Any resemblance between what web browser Netscape had in mind when it invented cookies as a way of preserving information between HTTP sessions and the pain they cause every time we enter a web page is surely just a coincidence. The good news is that there might be light at the end of the tunnel, and cookies as we know them might finally be history.
Let’s be honest, the whole thing is beyond a joke: having to deal with a huge consent form every time we open a page, with dozens of buttons, endless lists of partners and terms of service, is simply ridiculous, and has been abused in all sorts of ways because virtually no one understands what they are or not agreeing to.
Apple and Tim Cook’s prolonged offensive in defense of privacy as a fundamental right is paying off. If anyone has demonstrated its ability to exercise leadership, it’s Apple, and on this issue, moreover, it is very keen to be imitated: more and more browsers have been incorporating cookie control, until Google finally decided, with some reservations, to join the cause and announce changes in the next version of Chrome aimed at bringing rampant third-party cookies under control — there were pages where the number of cookies and trackers generated on access was simply insane — and to develop new systems to improve user privacy in the digital advertising environment. After withstanding pressure from advertisers, the company has announced that it will stop using browsing history data to manage advertising, and that it is also willing to work on developing a “privacy-first web”, starting with a promise not to develop alternative tracking tools to those it is now eliminating.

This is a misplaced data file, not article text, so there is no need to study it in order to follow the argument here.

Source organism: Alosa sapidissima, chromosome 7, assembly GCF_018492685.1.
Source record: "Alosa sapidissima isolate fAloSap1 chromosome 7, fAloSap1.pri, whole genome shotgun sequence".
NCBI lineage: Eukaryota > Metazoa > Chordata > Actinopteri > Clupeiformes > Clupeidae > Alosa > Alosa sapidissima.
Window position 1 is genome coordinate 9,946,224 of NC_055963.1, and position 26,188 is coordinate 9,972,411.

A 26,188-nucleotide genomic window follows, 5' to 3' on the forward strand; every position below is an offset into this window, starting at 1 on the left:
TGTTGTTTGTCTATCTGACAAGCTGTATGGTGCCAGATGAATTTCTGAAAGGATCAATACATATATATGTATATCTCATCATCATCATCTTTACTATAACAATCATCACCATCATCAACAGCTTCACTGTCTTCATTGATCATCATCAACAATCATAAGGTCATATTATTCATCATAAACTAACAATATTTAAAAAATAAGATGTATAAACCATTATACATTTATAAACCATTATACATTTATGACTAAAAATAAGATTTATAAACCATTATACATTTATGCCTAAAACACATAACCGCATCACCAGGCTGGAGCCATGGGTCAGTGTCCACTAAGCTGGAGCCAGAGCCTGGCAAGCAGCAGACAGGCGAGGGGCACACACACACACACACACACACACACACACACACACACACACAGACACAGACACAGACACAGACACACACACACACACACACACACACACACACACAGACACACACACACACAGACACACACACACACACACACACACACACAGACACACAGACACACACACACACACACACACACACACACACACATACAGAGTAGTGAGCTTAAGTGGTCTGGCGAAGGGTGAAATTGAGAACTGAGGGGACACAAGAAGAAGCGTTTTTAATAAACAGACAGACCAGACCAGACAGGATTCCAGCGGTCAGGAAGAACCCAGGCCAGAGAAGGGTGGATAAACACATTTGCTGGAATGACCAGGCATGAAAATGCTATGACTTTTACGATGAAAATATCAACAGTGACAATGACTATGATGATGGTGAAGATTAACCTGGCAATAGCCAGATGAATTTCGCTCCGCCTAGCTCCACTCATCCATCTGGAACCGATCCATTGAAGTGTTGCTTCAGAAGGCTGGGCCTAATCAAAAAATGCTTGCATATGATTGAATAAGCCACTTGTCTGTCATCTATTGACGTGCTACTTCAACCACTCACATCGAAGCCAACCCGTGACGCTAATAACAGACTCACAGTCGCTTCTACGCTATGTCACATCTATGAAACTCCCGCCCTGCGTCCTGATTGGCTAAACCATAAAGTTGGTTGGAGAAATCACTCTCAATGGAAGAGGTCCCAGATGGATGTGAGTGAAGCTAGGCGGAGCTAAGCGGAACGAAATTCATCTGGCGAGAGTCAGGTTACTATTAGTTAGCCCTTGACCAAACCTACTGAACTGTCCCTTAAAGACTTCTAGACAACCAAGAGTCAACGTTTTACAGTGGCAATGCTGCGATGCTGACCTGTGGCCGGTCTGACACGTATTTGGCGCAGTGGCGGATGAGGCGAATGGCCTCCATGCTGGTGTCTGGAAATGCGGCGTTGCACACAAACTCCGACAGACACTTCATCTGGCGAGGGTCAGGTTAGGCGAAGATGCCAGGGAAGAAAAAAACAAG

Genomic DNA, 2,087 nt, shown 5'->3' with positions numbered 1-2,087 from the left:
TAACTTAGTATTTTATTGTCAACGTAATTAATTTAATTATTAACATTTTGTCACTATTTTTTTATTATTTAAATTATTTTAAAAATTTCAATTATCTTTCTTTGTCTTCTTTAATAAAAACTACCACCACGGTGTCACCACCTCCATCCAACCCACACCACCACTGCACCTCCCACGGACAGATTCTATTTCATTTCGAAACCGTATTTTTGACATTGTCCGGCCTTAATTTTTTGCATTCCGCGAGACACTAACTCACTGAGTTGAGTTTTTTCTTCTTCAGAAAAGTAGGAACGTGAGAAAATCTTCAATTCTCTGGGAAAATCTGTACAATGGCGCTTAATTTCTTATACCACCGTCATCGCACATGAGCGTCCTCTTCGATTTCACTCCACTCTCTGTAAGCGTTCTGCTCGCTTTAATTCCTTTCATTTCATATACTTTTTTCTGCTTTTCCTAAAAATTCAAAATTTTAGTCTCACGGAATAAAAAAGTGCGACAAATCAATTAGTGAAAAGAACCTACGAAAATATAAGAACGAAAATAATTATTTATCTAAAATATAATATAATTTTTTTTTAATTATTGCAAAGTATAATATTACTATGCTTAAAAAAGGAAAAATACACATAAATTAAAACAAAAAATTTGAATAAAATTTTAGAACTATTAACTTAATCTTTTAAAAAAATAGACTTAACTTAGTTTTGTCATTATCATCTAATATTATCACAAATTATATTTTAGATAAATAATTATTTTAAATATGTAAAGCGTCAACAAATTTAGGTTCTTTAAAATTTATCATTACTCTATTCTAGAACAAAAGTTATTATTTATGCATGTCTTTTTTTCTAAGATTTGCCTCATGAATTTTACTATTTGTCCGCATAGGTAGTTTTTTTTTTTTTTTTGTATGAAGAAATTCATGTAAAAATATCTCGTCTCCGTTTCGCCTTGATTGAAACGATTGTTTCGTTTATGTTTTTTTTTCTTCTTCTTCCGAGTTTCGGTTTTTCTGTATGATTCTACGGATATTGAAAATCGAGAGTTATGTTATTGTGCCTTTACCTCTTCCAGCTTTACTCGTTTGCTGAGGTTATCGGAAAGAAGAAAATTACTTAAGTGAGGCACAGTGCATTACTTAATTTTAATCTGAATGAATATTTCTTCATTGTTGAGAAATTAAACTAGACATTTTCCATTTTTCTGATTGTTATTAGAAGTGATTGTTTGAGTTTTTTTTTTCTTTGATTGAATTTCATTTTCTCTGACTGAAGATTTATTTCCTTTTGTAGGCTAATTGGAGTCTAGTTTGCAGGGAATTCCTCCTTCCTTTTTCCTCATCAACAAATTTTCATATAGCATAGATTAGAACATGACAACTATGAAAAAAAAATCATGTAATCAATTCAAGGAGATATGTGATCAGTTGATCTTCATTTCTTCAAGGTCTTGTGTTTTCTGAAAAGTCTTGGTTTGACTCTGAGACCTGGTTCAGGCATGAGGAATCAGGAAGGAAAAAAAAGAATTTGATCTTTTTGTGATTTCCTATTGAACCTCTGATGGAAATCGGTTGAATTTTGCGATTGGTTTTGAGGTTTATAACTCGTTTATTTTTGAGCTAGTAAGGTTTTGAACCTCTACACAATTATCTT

This leaves Facebook in the uncomfortable situation of being (surprise, surprise) the bad guy. Mark Zuckerberg’s company continues to defend its virtually limitless exploitation of its users’ privacy and hyper-targeted advertising: what’s more, it believes it can convince us we want personalized ads. Its duel with Apple has gotten personal, with Facebook claiming it is supposedly defending small and medium-sized businesses against a big bad Apple that wants to block its access to users.
In practice, Facebook’s model only makes sense for marketing managers who believe it represents the best sniper they have ever had and who, victims of a Stockholm syndrome that leads them to pay more and more money to the company, self-inject traffic and relevance like a junkie injecting heroin, while they play at convincing themselves that they are great professionals thanks to the use of irrelevant and wrong indicators.
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The industry created around data, with its huge court of parasites feeding off a business that, in reality, has never demonstrated its true differential value, is beginning to crumble, in what could be defined as the end of an era on the web. Possibly the best definition of the situation was given by John Gruber on his site a few months ago:
“Just because there is now a multi-billion-dollar industry based on the abject betrayal of our privacy doesn’t mean the sociopaths who built it have any right whatsoever to continue getting away with it.”
The sooner the cycle of lies and stupidity that led to us having to specify on every page we visit that we don’t want our browsing data sold to more than 50 or 60 partners who will then pursue us all over the web looks set to end. Let’s hope the web of the future makes a little more sense.